This example aims to build a machine learning model to assess bankruptcy risk from qualitative parameters from experts.

Risk assessment consists of identifying hazards and risk factors that may cause any possible harm to a business, including bankruptcy.

Bankruptcy is a legal proceeding involving a person or business unable to repay its outstanding debts.


  1. Application type.
  2. Data set.
  3. Neural network.
  4. Training strategy.
  5. Model selection.
  6. Testing analysis.
  7. Model deployment.

This example is solved with Neural Designer. In order to follow this example step by step, you can use the free trial.

1. Application type

This is a classification project since the variable to predict is binary (bankruptcy or non-bankruptcy).

The goal here is to model the probability that a business goes bankrupt from different features.

2. Data set

The data set contains information to create our model. We need to configure three things:

  • Data source.
  • Variables.
  • Instances.

The data file used for this example is bankruptcy-prevention.csv, which contains 7 features about 250 companies.

The data set includes the following variables:

  • industrial_risk: 0=low risk, 0.5=medium risk, 1=high risk.
  • management_risk: 0=low risk, 0.5=medium risk, 1=high risk.
  • financial_flexibility: 0=low flexibility, 0.5=medium flexibility, 1=high flexibility.
  • credibility: 0=low credibility, 0.5=medium credibility, 1=high credibility.
  • competitiveness: 0=low competitiveness, 0.5=medium competitiveness, 1=high competitiveness.
  • operating_risk: 0=low risk, 0.5=medium risk, 1=high risk.
  • class: bankruptcy, non-bankruptcy (target variable).

On the other hand, the instances are divided randomly into training, selection, and testing subsets, containing 60%, 20%, and 20% of the instances, respectively.

Our target variable is class. We can calculate the data distributions and plot a pie chart with the percentage of instances for each class.

As we can see, the target variable is exceptionally well-balanced. Indeed, 42.8% are positive samples and 57.8% are negative samples.

The inputs-targets correlations might indicate which factors have the greatest influence on going into bankruptcy.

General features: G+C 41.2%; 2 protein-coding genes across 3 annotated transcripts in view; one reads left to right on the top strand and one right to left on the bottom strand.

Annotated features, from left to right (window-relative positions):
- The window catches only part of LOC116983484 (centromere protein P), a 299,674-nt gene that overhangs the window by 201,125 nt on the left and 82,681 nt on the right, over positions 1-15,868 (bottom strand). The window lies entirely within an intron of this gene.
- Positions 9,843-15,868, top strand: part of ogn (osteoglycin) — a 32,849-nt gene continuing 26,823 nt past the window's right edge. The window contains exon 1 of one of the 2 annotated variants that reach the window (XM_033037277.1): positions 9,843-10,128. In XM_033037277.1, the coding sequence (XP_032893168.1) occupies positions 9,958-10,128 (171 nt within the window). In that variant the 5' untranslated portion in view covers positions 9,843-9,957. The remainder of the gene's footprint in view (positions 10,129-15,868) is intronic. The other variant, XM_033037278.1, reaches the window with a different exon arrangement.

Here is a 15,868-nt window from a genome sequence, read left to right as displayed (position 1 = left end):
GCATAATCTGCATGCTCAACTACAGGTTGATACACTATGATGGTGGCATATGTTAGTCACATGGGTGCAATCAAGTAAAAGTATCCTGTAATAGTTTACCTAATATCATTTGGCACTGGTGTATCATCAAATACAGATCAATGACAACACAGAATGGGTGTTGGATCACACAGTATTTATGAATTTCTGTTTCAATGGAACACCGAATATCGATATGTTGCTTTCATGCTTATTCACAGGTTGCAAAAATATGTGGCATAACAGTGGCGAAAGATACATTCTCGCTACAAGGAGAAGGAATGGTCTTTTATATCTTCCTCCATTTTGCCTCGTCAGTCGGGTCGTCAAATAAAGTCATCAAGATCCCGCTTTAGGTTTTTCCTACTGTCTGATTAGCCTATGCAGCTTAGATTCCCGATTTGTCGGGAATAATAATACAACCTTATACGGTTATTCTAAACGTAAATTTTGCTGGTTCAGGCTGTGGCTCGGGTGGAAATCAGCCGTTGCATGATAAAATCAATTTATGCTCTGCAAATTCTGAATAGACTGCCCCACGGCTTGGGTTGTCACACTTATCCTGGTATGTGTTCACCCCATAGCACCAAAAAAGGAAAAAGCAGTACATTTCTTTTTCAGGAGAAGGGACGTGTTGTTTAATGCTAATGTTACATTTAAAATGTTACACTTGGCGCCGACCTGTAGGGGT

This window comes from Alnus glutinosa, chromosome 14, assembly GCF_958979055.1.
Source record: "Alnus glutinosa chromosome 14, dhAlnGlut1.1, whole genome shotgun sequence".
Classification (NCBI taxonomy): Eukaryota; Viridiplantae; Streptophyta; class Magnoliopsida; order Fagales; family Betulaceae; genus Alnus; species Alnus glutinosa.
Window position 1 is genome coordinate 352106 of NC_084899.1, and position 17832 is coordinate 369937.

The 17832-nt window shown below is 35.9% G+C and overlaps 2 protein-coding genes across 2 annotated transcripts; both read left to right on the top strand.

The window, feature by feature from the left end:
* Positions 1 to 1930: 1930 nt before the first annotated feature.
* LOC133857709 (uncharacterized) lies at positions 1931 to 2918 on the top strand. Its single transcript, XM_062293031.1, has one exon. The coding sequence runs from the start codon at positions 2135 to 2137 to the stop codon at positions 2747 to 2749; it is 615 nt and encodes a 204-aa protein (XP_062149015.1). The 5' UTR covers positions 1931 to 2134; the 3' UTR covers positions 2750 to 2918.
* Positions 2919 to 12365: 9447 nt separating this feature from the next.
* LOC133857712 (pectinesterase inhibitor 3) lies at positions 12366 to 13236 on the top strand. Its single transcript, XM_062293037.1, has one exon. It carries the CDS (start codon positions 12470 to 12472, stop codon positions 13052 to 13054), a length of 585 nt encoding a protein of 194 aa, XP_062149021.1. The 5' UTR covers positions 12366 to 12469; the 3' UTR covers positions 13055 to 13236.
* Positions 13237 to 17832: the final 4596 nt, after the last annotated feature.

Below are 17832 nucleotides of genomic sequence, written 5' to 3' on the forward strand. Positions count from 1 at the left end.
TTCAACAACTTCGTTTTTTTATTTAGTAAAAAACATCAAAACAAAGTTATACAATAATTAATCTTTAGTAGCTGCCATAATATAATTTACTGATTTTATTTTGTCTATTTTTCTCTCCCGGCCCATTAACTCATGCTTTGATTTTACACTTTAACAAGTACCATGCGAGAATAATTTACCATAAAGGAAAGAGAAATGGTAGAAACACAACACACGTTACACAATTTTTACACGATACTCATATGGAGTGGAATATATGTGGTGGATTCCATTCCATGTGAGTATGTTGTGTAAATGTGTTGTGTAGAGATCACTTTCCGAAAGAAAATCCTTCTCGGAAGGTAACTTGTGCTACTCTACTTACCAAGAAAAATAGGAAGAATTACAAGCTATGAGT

In this example, the variables that correlate the most with the target variable negatively correlate. Competitiveness is the variable with the highest correlation.

3. Neural network

The next step is to set the neural network parameters. For classification problems, it is composed of:

  • Scaling layer.
  • Perceptron layers.
  • Probabilistic layer.

The mean and standard deviation scaling method has been set for the scaling layer.

We set one perceptron layer with 3 neurons with the logistic activation function. Since the target variable is binary, this layer has six inputs and only one output.

The neural network for this example can be represented with the following diagram:

4. Training strategy

The fourth step is to set the training strategy defining what the neural network will learn. A general training strategy for classification is composed of two terms:

  • A loss index.
  • An optimization algorithm.

The loss index chosen for this problem is the normalized squared error between the outputs from the neural network and the targets in the data set with L1 regularization.

The selected optimization algorithm is the Quasi-Newton method.

The following chart shows how training and selection errors develop with the epochs during training. The final values are training error = 0.0357 NSE and selection error = 0.0285 NSE.

5. Model selection